Female  4  30  Single  0-48  68.6  0-48  16.3  84.9
 Female  4  30  Multiple  240-288  58.1  240-288  20.8  79.0
 Male  4  240  Single  0-48  61.9  0-48  12.6  74.6
 Male  4  240  Multiple  240-288  50.5  240-288  24.0  74.5
 Female  4  240  Single  0-48  53.2  0-48  14.9  68.1
 Female  4  240  Multiple  240-288  46.1  240-288  18.9  64.9

Table 2: Inventory of the metabolites in urine

     Metabolite (% of radioactivity in the pattern)
 Dose (mg/kg)  Sex  Time (h)  A  B  C  D  E  F1  F2  G  H  I
 3.75  M  0-48  9  11  2  19  4  1  14  23  8  2
 3.75  F  0-48  9  5  2  17  4  2  11  30  11  2
 3.75  M  240-288  3  11  2  20  6  2  18  16  13  2
 3.75  F  240-288  3  6  4  12  2  2  13  24  24  3
 30  M  0-48  8  3  6  27  5  4  13  13  7  1
 30  F  0-48  7  3  3  27  3  4  7  20  13  2
 30  M  240-288  4  5  3  29  4  4  14  11  16  3
 30  F  240-288  5  4  3  25  2  3  10  13  27  4
 240  M  0-48  5  4  4  35  6  6  11  4  16  3
 240  F  0-48  5  2  6  26  4  4  10  7  24  5
 240  M  240-288  5  3  8  30  2  3  9  5  22  4
 240  F  240-288  6  4  3  14  1  1  14  7  37  6

Table 3: Inventory of metabolites in faeces

     Metabolite (% of radioactivity in the pattern)   
 Dose (mg/kg)  Sex  Time (h)  D  F2  H  J
 3.75  M  0-24  21  9  13  21
 3.75  F  0-24  19  14  12  7
 3.75  M  240-264  19  14  28  6
 3.75  F  240-264  8  5  25  4
 30  M  0-48  18  9  18  26
 30  F  0-48  9  4  17  18
 30  M  240-288  5  5  8  60
 30  F  240-288  7  9  11  62
 240  M+F  0-24  2  -  9  81
 204  M+F  240-288  -  -  5  93
Conclusions:
Under the conditions of this test, the elucidation of metabolites in urine and faeces revealed two major metabolic pathways:
- hydroxylation at the 3- or 4- position followed by glucoronidation or sulphatation; and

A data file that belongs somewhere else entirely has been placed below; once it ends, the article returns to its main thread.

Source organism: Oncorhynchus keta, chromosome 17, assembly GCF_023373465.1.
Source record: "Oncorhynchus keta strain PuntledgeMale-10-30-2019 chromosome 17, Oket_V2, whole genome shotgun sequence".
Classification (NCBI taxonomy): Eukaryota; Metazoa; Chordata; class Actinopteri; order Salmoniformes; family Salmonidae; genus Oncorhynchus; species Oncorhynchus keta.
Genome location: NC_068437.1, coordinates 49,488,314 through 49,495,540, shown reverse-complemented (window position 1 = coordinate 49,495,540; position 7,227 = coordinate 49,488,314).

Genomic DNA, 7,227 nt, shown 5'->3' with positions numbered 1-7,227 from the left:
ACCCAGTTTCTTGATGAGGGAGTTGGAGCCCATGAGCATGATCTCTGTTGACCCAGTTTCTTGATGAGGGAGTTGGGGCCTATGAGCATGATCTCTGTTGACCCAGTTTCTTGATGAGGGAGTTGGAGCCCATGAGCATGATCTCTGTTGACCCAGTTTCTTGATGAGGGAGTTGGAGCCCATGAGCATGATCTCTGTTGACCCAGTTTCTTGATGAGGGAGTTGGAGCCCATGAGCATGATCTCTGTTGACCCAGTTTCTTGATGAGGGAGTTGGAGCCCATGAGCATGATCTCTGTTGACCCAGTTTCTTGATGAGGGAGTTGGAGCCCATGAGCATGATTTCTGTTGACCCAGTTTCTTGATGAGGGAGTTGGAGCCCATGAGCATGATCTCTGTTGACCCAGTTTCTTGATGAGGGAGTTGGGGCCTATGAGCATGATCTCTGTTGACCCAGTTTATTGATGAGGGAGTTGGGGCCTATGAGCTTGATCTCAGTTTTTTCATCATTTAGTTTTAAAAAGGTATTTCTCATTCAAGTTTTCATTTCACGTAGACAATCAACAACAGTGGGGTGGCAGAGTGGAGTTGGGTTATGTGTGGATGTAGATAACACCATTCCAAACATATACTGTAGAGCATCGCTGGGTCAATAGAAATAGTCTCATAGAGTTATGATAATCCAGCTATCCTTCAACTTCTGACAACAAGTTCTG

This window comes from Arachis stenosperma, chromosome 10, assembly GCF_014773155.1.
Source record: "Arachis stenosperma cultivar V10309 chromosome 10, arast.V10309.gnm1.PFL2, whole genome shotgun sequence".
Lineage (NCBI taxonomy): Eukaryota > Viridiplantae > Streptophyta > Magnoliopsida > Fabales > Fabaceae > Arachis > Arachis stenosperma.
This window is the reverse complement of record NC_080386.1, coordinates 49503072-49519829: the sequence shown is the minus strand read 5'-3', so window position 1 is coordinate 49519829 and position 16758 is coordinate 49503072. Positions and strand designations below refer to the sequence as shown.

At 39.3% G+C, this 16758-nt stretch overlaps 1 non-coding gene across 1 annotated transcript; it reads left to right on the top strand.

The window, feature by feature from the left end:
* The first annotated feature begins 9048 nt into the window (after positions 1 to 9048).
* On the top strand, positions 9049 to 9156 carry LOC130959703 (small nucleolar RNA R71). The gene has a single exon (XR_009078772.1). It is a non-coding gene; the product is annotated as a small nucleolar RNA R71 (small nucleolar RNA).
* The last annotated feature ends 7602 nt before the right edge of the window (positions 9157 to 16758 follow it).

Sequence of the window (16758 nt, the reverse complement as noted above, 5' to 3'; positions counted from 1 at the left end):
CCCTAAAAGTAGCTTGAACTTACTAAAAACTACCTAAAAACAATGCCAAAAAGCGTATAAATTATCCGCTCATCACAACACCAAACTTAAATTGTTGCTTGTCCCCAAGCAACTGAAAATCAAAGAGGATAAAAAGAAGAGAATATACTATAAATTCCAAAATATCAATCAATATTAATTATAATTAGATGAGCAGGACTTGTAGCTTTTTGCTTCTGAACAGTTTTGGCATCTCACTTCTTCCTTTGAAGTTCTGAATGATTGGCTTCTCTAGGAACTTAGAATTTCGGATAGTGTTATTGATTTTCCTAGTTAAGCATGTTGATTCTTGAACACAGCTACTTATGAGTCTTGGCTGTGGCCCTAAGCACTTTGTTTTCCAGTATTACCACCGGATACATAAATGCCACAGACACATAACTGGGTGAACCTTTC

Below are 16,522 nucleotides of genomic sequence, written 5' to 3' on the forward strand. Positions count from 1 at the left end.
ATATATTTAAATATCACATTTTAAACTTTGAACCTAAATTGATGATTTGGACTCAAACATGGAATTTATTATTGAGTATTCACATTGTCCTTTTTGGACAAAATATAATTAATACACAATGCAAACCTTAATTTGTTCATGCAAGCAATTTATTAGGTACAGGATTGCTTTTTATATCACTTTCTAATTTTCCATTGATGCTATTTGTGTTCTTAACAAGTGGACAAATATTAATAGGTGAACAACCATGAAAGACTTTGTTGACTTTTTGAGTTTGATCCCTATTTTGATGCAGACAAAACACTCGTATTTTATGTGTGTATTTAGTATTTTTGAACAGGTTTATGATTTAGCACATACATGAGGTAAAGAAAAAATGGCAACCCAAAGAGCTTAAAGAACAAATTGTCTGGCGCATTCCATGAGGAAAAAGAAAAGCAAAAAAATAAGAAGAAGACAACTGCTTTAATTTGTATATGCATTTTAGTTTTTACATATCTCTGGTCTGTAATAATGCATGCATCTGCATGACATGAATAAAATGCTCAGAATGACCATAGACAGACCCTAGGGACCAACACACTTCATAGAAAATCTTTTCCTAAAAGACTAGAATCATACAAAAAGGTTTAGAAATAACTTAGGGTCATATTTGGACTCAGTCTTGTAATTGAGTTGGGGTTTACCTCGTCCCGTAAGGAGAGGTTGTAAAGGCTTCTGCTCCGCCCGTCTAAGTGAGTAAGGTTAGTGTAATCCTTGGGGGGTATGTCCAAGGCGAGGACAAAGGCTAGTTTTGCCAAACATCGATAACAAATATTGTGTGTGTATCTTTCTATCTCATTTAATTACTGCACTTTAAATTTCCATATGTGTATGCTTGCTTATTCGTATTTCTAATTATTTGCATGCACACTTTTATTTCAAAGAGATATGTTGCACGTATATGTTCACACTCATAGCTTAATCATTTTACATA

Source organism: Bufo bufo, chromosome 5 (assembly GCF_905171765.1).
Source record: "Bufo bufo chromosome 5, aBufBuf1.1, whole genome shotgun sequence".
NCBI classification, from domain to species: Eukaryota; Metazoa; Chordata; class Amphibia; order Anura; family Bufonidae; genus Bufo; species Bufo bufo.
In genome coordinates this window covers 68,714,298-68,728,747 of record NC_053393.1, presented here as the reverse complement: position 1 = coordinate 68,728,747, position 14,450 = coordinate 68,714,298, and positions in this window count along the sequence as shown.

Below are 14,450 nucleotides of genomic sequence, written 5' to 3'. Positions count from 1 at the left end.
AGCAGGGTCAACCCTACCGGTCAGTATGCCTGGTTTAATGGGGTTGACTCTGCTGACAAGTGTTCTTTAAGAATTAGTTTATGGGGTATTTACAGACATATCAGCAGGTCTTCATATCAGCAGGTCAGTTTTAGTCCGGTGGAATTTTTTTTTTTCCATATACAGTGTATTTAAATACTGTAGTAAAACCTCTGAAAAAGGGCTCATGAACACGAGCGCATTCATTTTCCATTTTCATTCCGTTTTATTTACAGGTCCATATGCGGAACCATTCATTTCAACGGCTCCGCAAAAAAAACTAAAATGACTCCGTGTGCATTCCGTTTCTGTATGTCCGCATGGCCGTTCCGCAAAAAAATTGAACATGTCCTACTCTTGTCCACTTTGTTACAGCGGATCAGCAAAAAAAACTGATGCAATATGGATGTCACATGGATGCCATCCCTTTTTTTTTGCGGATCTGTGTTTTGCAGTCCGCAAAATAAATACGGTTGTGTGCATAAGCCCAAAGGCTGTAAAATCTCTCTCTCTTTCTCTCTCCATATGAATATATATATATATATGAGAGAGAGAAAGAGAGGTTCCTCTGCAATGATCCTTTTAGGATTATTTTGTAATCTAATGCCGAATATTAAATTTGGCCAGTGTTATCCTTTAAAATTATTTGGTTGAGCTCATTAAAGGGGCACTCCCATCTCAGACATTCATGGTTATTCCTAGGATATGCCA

- substitution of one of the chlorine atoms in the course of gluthathion conjugation.

The contribution of the conjugated metabolites decreases with increasing dose. As a consequence, harmful effects may increase above the limit of saturation of the conjugation pathways.
Executive summary:

In a GLP compliant excretion and retention study conducted in line with standardised guideline EPA OPP 85-1, the excretion and retention of the test material was determined. The consideration of the metabolites from this study determined two major metabolic pathways:

- hydroxylation at the 3- or 4- position followed by glucoronidation or sulphation; and

- substitution at one of the chlorine-atoms in the course of gluthation conjugation.

The contribution of conjugated metabolites decreases with increasing dose. As a consequence, harmful effects may increase above the limit of saturation of the conjugation pathways.

Description of key information

Different aspects of metabolism of the test material in rats have been investigated in a number of studies. There was no effect of sex or multiple dosing on total recovery or excretion pattern. After single oral administration, the highest concentration in the organs and tissues was found between one and three hours after dosing. The highest level was found in the kidney after one hour. At 24 hours, levels of radioactivity in organs had declined to less than 5 % of their respective peak levels.

Elucidation of metabolites in urine and faeces revealed two major metabolic pathways:

- hydroxylation at the 3 or 4 position followed by glucoronidation or sulphatation;

- substitution of one of the chloro-atoms in the course of glutathion conjugation.

The contribution of conjugated metabolites decreases with increasing dose. As a consequence, harmful effects may increase rapidly above the limit of saturation of the conjugation pathways. The test material is readily absorbed from the gastro-intestinal tract. Both the excretion and distribution show that the test material and/or its metabolites leave the body rapidly.

Key value for chemical safety assessment

Bioaccumulation potential:
no bioaccumulation potential

Additional information